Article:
Take, for example, a family of enzymes called PI3Ks, which are involved in cellular processes such as cell growth and proliferation. After a student is taught that these are involved in regulating glucose levels, it should be easier for them to remember that PI3K inhibitors — which are used to treat some people with breast cancer — can lead to hyperglycaemia (high sugar levels in the blood). This means that people with diabetes either should not be given these drugs, or if they are, should have their blood sugar levels closely monitored.

Molecular-based classifications could also improve people’s adherence to treatment. In our experience, the fact that any two people diagnosed with the same cancer type can be given different treatments causes confusion and misunderstanding. Most people are more familiar with body parts than with gene names. But each patient is affected by only around one to four molecular alterations, limiting the amount of new information that any one person would need to receive. And if patients are also told about the biological mechanisms driving their cancer, they will understand the rationale for treatment better. In support of this, studies from the past two decades7 have shown that telling people living with HIV why their treatment should be matched to their condition — as tracked by the count of CD4 cells (a type of white blood cell) in their blood — increases their adherence to treatment by 5%.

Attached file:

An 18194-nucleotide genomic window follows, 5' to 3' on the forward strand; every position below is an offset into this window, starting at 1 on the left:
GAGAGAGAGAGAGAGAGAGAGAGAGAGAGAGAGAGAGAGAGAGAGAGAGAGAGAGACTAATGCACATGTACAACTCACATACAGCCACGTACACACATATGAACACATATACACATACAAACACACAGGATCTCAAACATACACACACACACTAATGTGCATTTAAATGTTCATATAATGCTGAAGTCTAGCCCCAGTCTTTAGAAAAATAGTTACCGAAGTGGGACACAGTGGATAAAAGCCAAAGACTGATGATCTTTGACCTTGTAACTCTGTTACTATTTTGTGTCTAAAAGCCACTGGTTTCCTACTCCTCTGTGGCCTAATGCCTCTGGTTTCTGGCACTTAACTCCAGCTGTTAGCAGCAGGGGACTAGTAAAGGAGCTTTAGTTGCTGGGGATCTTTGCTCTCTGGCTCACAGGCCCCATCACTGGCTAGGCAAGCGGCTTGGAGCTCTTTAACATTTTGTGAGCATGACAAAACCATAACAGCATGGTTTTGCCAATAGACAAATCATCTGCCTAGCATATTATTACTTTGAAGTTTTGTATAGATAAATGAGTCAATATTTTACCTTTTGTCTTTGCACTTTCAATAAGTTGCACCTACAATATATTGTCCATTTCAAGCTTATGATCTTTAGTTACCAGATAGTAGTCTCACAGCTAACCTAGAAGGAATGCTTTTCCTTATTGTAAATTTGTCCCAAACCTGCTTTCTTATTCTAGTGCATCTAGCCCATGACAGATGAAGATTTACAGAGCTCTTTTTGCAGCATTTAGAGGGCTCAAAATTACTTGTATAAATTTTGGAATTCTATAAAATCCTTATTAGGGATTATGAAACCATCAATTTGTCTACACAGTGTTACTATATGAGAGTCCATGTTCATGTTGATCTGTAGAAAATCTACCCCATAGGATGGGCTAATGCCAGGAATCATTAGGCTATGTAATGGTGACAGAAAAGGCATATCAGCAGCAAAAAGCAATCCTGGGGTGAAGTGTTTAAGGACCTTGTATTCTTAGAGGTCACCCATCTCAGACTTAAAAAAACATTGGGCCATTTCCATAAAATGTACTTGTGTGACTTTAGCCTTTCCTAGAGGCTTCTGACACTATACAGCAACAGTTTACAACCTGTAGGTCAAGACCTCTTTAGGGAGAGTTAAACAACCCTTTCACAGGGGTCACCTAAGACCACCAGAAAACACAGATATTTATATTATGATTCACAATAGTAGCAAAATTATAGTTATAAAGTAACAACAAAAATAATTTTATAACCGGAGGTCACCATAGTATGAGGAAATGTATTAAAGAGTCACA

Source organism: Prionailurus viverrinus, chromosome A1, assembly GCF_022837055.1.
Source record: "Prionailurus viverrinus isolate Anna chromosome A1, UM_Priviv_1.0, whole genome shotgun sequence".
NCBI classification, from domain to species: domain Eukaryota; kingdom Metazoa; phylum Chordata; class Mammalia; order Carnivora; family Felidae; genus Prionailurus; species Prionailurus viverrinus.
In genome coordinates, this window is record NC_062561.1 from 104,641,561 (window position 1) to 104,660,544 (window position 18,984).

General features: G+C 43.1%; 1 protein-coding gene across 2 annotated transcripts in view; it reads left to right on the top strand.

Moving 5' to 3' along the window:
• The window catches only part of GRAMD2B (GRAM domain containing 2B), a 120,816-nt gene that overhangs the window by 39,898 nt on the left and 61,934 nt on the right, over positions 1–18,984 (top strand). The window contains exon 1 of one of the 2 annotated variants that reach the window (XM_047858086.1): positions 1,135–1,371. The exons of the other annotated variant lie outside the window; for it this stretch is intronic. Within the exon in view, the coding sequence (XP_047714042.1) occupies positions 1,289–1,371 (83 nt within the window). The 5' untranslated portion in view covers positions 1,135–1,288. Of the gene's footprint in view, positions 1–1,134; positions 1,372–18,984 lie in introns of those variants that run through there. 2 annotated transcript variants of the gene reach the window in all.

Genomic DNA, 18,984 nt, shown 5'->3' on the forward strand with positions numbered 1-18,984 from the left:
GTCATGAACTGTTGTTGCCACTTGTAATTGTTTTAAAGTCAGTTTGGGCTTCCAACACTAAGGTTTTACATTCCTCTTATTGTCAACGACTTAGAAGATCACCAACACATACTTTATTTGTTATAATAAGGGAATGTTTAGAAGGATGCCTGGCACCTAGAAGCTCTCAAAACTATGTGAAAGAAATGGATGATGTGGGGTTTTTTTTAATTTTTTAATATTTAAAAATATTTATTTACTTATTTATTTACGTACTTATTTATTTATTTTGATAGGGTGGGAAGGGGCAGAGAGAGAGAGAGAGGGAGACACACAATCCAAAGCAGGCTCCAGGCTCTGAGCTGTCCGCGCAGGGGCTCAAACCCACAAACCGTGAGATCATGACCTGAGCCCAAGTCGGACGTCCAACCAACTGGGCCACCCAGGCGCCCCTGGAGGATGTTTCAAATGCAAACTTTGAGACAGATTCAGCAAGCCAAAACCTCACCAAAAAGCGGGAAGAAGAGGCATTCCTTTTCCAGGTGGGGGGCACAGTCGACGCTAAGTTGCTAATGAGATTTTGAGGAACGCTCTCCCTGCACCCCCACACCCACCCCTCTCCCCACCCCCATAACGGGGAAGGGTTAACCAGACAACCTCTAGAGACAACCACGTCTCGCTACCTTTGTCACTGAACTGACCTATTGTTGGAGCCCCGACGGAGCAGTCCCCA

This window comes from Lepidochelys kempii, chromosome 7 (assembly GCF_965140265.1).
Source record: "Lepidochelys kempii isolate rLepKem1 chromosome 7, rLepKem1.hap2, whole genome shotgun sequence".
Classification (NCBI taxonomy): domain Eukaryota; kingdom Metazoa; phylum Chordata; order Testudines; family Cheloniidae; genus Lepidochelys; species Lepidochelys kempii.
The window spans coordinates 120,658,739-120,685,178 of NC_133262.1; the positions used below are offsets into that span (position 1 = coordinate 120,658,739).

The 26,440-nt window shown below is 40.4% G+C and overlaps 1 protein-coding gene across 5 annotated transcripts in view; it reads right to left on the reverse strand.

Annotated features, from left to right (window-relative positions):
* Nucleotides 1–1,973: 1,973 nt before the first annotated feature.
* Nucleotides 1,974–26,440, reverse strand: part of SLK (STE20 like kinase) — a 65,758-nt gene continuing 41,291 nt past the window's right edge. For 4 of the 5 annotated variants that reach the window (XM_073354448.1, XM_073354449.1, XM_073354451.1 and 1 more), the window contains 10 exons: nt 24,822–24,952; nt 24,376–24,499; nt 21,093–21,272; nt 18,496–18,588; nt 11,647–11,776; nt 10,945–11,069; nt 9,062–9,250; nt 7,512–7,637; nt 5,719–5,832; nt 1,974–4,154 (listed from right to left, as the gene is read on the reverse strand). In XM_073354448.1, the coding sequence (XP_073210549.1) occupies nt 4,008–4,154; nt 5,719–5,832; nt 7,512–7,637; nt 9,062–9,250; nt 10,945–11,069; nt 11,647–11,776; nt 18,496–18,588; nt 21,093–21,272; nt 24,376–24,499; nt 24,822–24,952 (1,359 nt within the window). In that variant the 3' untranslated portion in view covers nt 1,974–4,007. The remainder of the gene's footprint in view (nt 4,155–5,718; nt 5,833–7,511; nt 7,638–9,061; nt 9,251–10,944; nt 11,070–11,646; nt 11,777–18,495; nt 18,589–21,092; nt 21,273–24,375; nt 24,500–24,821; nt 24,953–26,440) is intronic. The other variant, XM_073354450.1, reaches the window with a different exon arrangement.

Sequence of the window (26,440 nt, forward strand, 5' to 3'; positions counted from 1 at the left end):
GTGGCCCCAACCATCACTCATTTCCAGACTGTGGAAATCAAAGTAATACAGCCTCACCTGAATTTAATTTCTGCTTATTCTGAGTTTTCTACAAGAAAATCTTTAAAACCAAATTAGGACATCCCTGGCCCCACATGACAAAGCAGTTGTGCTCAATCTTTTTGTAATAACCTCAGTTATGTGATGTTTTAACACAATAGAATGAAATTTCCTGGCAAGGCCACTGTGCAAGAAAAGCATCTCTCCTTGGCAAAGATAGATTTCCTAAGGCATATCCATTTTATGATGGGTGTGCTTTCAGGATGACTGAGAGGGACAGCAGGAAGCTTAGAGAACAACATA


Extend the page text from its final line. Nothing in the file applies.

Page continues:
The way to change

Since the first trial of nivolumab in 2012, things have begun to move in a better direction, particularly when it comes to regulatory agencies approving drugs that are focused on the existence of a molecular target rather than the cancer’s organ of origin.